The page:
Wernher von Braun was born in Wirsitz, Germany, (now Wyrzysk, Poland) on 23 March 1912. He earned his bachelor’s degree at the age of 20 from the University of Berlin, where he also received his doctorate in physics in 1934. Between 1932 and 1937, Von Braun was employed by the German Ordnance Department. He became technical director of the Peenemuende Rocket Center in 1937, where the V-2 rocket was developed. Near the end of World War II, he led more than 100 of his rocket team members to surrender to the Allied powers.
Von Braun came to the United States in September 1945 under contract with the U.S. Army Ordnance Corps as part of Operation Paperclip. He worked on high altitude firings of captured V-2 rockets at White Sands Proving Ground until he became project director of the Ordnance Research and Development Division Sub-Office (Rocket) at Fort Bliss, Texas. On 28 October 1949, the Secretary of the Army approved the transfer of the Fort Bliss group to Redstone Arsenal. After his arrival in Huntsville in April 1950, Von Braun was appointed Director of Development Operations. He continued in this position under the newly formed Army Ballistic Missile Agency (ABMA).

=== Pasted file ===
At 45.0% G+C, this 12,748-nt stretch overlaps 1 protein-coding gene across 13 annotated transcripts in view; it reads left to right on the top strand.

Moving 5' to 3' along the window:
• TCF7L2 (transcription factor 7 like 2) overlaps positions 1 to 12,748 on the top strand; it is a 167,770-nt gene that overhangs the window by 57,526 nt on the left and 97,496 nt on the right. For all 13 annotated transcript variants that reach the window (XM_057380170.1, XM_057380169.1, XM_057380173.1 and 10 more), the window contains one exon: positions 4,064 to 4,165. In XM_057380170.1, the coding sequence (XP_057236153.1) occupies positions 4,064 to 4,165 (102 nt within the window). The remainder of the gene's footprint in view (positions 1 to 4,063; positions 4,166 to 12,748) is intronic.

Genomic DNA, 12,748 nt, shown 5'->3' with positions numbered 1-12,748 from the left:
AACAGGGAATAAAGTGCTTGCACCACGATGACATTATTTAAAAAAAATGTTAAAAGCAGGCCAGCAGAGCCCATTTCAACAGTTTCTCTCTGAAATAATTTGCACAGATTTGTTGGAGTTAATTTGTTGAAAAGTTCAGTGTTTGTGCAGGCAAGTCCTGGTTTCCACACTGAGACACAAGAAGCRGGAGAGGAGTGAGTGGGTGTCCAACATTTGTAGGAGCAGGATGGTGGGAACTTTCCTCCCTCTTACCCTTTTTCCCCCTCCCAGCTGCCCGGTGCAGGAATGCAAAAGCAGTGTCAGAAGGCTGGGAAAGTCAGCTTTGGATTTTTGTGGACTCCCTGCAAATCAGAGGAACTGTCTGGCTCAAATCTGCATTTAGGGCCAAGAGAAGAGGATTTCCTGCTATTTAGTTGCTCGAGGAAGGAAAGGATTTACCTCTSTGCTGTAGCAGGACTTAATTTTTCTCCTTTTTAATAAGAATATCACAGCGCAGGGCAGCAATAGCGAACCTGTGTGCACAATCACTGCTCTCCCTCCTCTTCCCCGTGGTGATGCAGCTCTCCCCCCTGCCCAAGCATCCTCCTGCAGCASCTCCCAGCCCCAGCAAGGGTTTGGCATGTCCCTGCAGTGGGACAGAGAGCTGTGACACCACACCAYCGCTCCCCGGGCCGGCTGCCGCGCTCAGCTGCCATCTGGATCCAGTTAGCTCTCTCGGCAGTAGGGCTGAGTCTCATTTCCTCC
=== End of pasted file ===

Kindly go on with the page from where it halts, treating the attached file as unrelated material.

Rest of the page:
Major ABMA development projects under Von Braun’s technical direction included the REDSTONE rocket, the JUPITER Intermediate Range Ballistic Missile (IRBM), and the PERSHING missile. He and his team of German scientists and engineers were also responsible for developing the JUPITER C Reentry Test Missile and launching the Free World’s first scientific earth satellite, EXPLORER I.
On 1 July 1960, Von Braun and his team were transferred to the National Aeronautics and Space Administration (NASA) and became the nucleus of the George C. Marshall Space Flight Center at Redstone Arsenal. He served as Director of the Marshall Center until February 1970 when he moved to NASA Headquarters to serve as Deputy Associate Administrator. On 1 July 1972, Von Braun left NASA to become Vice President of Engineering and Development for Fairchild Industries in Germantown, Maryland. Von Braun was inducted into the Ordnance Corps Hall of Fame in 1973. NASA named the von Braun Crater on the Moon in his honor.
He retired in January 1977 due to ill health and died on 16 June 1977.